• Due to her initial characterization, there are readers with very little sympathy for poor Sansa. Her flaws, however, are very intentional. And many feel that she's been rescued as she spends more time with Littlefinger.
    • People are deeply divided on the subject of Catelyn, but she's one of the most disliked of the main characters among the fandom due to her poor treatment of Jon and her rash behavior.
    • Arianne's chapters are disliked by some segments of the fandom mainly because her plot led nowhere. However these chapters actually reveal important setup for House Martell's plans for Dany. So your mileage really may vary on this one.
    • Dany's Meereenese supporting cast in A Dance With Dragons is very unpopular for a variety of reasons - difficult names, perceived blandness and the idea that the conflict in Meereen is ultimately irrelevant. Daario Naharis draws particular ire for his negative effect on Dany's character.
  • Squick: The series is known for its grittiness, gore, and creepy sex scenes. Often the squick is played for black humour.
    • Some people really react poorly to the sex scenes involving Tyrion. Other than him being an ugly dwarf, however, they're pretty normal.
      • Hell, most of them are sweet. While it's pretty sad that the Seven Kingdoms are the kind of place where you have to stop and say, "actually, believe it or not, I don't believe in raping people," the fact that he *does* say it is a credit to him (I guess?).
    • Anothercompletely disgusting scene is when the siblings Jaime and Cersei Lannister have rough sex next to their son Joffrey's tomb. While Cersei bleeds from her period. Apparently the show makes it even worse.
    • Tywin Lannister in the end of book three is shot in the gut with a crossbow while sitting naked on the privy, and takes a postmortem dump. Tyrion later suggests that shit was dripping from the wound..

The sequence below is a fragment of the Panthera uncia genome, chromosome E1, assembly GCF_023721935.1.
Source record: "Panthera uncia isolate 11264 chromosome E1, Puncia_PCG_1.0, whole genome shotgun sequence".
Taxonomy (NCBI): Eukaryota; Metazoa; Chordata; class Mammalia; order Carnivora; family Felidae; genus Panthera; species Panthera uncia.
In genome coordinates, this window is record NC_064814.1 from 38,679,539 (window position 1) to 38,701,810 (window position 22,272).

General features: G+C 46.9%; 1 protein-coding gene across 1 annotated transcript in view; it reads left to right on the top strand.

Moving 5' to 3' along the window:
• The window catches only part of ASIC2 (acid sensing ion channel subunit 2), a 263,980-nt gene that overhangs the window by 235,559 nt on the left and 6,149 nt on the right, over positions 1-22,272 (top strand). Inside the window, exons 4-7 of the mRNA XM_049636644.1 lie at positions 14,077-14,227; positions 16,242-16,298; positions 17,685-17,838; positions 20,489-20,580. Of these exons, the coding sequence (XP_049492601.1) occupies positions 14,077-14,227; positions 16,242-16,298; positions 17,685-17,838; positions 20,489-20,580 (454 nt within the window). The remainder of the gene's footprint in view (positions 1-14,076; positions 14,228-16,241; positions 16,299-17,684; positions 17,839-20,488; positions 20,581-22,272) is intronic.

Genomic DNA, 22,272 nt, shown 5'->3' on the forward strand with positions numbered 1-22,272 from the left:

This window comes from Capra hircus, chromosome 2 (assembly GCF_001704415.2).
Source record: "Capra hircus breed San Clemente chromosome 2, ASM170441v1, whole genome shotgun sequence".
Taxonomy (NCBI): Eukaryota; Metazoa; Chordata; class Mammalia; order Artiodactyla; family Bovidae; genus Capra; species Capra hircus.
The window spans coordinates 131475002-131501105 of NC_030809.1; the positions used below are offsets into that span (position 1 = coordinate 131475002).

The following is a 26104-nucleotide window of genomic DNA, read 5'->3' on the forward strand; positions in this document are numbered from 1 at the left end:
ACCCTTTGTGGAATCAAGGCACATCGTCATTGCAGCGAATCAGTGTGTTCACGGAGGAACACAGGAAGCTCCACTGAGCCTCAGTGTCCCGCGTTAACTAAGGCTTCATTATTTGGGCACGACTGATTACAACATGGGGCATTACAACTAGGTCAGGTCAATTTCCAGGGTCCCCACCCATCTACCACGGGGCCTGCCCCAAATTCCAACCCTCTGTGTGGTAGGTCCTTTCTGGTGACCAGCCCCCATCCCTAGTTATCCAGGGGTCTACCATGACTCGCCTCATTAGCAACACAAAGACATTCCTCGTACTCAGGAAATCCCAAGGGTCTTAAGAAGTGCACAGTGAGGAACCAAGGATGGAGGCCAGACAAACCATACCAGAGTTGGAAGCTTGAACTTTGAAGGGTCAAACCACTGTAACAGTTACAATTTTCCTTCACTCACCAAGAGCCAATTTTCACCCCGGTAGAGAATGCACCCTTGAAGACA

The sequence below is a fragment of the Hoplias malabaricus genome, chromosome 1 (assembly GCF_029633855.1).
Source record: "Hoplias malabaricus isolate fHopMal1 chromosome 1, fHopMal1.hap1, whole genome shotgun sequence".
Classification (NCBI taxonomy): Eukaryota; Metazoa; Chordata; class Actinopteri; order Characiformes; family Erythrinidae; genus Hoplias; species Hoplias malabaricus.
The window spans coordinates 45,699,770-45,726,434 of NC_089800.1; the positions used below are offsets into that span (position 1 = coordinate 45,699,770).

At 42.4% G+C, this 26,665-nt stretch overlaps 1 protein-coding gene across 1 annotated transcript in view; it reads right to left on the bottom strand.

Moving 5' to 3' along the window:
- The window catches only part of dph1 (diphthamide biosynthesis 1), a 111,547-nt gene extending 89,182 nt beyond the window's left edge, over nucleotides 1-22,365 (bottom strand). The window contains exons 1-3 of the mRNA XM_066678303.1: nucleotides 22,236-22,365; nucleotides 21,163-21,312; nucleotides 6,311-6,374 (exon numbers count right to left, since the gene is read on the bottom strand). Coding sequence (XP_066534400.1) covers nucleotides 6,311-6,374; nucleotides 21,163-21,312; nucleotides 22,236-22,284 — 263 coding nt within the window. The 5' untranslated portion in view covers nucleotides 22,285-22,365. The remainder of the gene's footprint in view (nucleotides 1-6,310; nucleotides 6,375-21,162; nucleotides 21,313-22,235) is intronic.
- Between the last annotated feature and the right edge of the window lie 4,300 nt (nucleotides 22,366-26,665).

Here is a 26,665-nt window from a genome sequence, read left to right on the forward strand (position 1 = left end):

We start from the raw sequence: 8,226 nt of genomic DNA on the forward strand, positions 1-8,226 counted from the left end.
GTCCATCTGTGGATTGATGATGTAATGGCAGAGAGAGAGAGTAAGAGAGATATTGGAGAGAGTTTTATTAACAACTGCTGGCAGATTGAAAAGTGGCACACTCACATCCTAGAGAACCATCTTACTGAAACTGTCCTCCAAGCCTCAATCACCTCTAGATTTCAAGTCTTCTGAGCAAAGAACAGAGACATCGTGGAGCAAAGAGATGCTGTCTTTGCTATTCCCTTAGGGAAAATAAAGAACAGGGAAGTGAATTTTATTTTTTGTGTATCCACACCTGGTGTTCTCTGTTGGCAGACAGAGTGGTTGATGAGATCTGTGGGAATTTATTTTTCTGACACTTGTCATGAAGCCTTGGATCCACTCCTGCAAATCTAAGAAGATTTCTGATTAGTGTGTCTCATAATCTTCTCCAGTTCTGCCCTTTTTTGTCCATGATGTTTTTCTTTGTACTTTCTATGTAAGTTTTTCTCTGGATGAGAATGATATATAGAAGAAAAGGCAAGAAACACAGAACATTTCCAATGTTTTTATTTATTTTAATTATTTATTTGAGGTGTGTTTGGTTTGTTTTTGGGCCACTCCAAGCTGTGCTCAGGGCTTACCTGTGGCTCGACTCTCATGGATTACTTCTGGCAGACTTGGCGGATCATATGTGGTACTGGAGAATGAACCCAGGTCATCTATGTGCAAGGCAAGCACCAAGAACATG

• Littlefinger and his creepy obsession with Sansa Stark, which is wrong on so many levels.
  • Seasonal Rot: A Feast for Crows features only half the usual characters and places a lot of emphasis on new characters, giving the reader more of a commoner's perspective of Westeros than before. Many readers rejected the shift in emphasis, preferring the focus stay on the main plotlines and characters.
  • Shipping: Many examples, such as Sansa/The Hound, Lyanna/Rhaegar (they've both been dead fifteen years, but nothing will stop the ship), Jon/Dany (the latter might be his aunt, plus they've never even met), Tyrion/Sansa, Tyrion/Penny and even Theon/Jeyne despitethe implication that Ramsay had Theon gelded.
  • Tear Jerker: Many, many examples. Has its own page.
  • Too Cool to Live: Syrio Forel, so much. Oberyn Martell too.
  • Too Dumb to Live:
    • Eddard Stark, for putting Honor Before Reason and trusting an admitted backstabber.
    • Lysa Arryn, for trusting and even loving the same admitted backstabber.
    • Viserys Targaryen, for spazzing out all the damn time, especially when he shouldn't.
    • Robb, who was completely blind to the impending backlash of his marriage.
    • Oberyn Martell for trying to give a "The Reason You Suck" Speech in the middle of combat.
    • Sansa Stark to a lesser degree, if only because she manages to stay alive, but her naivety costs the life of several people, including her father, Eddard, by unintentionally aiding the queen's plot against him.
    • Cersei, for beggaring the realm and driving away any possible allies that might be able to help.
    • And poor, stupid Quentyn Martell, who tried to steal himself a dragon when Dany rejected him and wound up dying over the course of three days from his burns.
    • The Good Masters of Astapor especially, for selling the entirety of what was by far their main military strength to Daenerys. Inside their city walls. Even if they didn't realise she didn't like slavery, you'd expect anyone in this world to realise that giving someone this perfect opportunity to completely screw you over really easily, would probably cause them to completely screw you over really easily.